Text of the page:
Making things even more muddled, the boundary between traditional credit scoring and marketing has blurred. The big credit bureaus have long had sidelines selling marketing lists, but now various companies, including credit bureaus, create and sell “consumer evaluation,” “buying power,” and “marketing” scores, which are ingeniously devised to evade the FCRA (a 2011 presentation by FICO and Equifax’s IXI Services was titled “Enhancing Your Marketing Effectiveness and Decisions With Non-Regulated Data”). The algorithms behind these scores are designed to predict spending and whether prospective customers will be moneymakers or money-losers. Proponents claim that the scores simply facilitate advertising, and that they’re not used to approve individuals for credit offers or any other action that would trigger the FCRA. This leaves those of us who are scored with no rights or recourse.
And then there was Quinn Norton this week on The Message talking about her experiences as one of those marketers Taylor and Sadowski allude to. Norton’s piece summarizes nicely how difficult it is to opt-out of being tracked, measured and sold for profit when we use the Internet:
I could build a dossier on you. You would have a unique identifier, linked to demographically interesting facts about you that I could pull up individually or en masse. Even when you changed your ID or your name, I would still have you, based on traces and behaviors that remained the same — the same computer, the same face, the same writing style, something would give it away and I could relink you. Anonymous data is shockingly easy to de-anonymize. I would still be building a map of you. Correlating with other databases, credit card information (which has been on sale for decades, by the way), public records, voter information, a thousand little databases you never knew you were in, I could create a picture of your life so complete I would know you better than your family does, or perhaps even than you know yourself.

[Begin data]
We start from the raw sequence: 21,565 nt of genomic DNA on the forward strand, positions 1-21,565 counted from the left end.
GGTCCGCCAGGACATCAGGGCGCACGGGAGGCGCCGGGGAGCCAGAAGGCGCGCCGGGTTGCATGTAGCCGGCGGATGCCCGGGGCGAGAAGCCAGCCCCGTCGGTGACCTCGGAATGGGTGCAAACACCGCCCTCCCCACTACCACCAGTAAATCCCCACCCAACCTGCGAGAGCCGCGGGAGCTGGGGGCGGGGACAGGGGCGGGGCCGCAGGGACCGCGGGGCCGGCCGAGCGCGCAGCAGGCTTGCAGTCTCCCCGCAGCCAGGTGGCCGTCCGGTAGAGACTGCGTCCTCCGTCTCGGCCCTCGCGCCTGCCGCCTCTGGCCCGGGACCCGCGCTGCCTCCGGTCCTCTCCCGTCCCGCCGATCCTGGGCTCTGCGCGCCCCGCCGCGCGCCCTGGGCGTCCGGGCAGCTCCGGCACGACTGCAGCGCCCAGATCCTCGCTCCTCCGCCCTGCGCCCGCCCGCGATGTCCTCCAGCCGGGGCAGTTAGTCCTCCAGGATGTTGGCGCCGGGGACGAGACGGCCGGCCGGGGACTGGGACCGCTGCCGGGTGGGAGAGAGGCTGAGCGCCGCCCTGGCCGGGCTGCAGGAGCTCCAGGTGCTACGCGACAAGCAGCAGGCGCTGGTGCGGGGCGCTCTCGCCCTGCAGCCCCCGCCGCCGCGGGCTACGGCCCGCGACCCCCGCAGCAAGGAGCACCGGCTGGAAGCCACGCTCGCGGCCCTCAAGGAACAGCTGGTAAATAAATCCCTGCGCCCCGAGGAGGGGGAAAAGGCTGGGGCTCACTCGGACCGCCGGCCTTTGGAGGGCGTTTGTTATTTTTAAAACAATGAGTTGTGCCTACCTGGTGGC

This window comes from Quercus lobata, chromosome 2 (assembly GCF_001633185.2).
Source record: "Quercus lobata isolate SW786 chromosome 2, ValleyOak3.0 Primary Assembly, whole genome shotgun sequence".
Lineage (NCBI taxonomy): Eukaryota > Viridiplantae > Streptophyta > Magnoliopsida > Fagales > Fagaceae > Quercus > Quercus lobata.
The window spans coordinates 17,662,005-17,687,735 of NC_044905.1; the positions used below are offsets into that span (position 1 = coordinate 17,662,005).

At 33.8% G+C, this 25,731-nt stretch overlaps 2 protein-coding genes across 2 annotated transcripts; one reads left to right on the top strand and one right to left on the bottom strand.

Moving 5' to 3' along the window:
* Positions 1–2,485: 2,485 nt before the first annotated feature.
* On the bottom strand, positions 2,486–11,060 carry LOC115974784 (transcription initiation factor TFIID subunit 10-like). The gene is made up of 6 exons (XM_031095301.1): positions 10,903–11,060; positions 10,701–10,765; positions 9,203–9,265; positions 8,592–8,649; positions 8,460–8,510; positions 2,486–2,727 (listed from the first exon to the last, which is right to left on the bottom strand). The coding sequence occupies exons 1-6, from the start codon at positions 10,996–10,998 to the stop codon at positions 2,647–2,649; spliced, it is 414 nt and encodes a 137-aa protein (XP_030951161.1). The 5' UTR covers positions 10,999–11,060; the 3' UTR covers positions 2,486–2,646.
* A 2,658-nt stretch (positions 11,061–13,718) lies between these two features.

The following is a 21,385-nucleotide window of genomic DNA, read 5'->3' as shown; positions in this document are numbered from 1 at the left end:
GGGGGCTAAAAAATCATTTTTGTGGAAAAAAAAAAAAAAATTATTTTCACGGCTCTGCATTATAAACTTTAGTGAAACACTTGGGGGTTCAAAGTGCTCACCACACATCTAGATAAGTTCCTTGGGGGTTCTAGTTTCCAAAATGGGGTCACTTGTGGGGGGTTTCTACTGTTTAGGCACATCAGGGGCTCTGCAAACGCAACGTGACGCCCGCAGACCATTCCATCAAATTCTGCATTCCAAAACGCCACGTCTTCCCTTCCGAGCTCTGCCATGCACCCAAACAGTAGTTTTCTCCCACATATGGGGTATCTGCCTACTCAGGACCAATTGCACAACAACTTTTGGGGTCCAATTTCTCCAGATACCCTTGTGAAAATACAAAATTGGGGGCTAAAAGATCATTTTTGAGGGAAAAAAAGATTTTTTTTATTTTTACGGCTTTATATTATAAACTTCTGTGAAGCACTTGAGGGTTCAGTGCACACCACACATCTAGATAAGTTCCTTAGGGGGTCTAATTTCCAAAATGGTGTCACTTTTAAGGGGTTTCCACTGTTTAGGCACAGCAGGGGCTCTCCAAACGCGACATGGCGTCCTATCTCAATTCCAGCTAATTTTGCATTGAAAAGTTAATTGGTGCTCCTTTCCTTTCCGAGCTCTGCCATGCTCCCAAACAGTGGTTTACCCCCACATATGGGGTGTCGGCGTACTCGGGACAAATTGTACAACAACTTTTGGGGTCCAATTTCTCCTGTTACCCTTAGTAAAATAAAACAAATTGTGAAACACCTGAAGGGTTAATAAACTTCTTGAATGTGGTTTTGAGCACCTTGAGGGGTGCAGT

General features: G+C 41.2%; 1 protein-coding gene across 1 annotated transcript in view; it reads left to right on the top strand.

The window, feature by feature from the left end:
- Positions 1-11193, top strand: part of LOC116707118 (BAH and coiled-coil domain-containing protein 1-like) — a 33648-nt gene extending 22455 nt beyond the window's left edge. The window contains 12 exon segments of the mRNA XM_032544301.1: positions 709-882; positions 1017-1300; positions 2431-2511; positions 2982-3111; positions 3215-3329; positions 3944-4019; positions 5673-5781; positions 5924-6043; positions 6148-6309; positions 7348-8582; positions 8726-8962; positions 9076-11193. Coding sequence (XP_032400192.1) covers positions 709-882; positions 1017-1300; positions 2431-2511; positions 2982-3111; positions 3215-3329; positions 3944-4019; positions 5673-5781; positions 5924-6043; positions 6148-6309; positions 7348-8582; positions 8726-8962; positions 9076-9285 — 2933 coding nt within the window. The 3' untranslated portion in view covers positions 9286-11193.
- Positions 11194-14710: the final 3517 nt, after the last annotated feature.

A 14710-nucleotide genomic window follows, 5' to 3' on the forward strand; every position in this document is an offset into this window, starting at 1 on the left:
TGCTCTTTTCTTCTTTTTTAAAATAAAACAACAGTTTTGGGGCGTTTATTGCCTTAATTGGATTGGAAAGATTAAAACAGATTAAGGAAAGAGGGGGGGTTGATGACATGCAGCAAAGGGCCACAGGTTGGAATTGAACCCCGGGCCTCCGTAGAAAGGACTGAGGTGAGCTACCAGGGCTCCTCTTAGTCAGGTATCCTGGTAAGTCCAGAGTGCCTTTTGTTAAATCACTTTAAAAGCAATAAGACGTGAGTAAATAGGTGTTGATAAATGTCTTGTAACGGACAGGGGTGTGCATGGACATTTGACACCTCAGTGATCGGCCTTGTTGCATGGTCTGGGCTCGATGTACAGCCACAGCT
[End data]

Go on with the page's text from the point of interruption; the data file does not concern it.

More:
It is the iron cage in binary code. Not only is our social life rationalized in ways even Weber could not have imagined but it is also coded into systems in ways difficult to resist, legislate or exert political power.
Gaye Tuchman and I talk about this full rationalization in a recent paper on rationalized higher education. At our level of analysis, we can see how measurement regimes not only work at the individual level but reshape entire institutions. Of recent changes to higher education (most notably Wisconsin removing tenure from state statute causing alarm about the role of faculty in public higher education) we argue that:
In short, the for-profit college’s organizational innovation lies not in its growth but in its fully rationalized educational structure, the likes of which being touted in some form as efficiency solutions to traditional colleges who have only adopted these rationalized processes piecemeal.
And just like that we were back to the for-profit colleges that prompted Taylor and Sadowski’s article in The Nation.
Efficiencies. Ads. Credit scores. Life chances. States. Institutions. People. Inequality.
And that is how I read. All of these pieces are woven together and its a kind of (sad) fun when we can see how. Contemporary inequalities run through rationalized systems that are being perfected on social media (because its how we social), given form through institutions, and made invisible in the little bites of data we use for critical minutiae that the Internet has made it difficult to do without.
Tressie McMillan Cottom is an assistant professor of sociology at Virginia Commonwealth University. Her doctoral research is a comparative study of the expansion of for-profit colleges. You can follow her on twitter and at her blog, where this post originally appeared.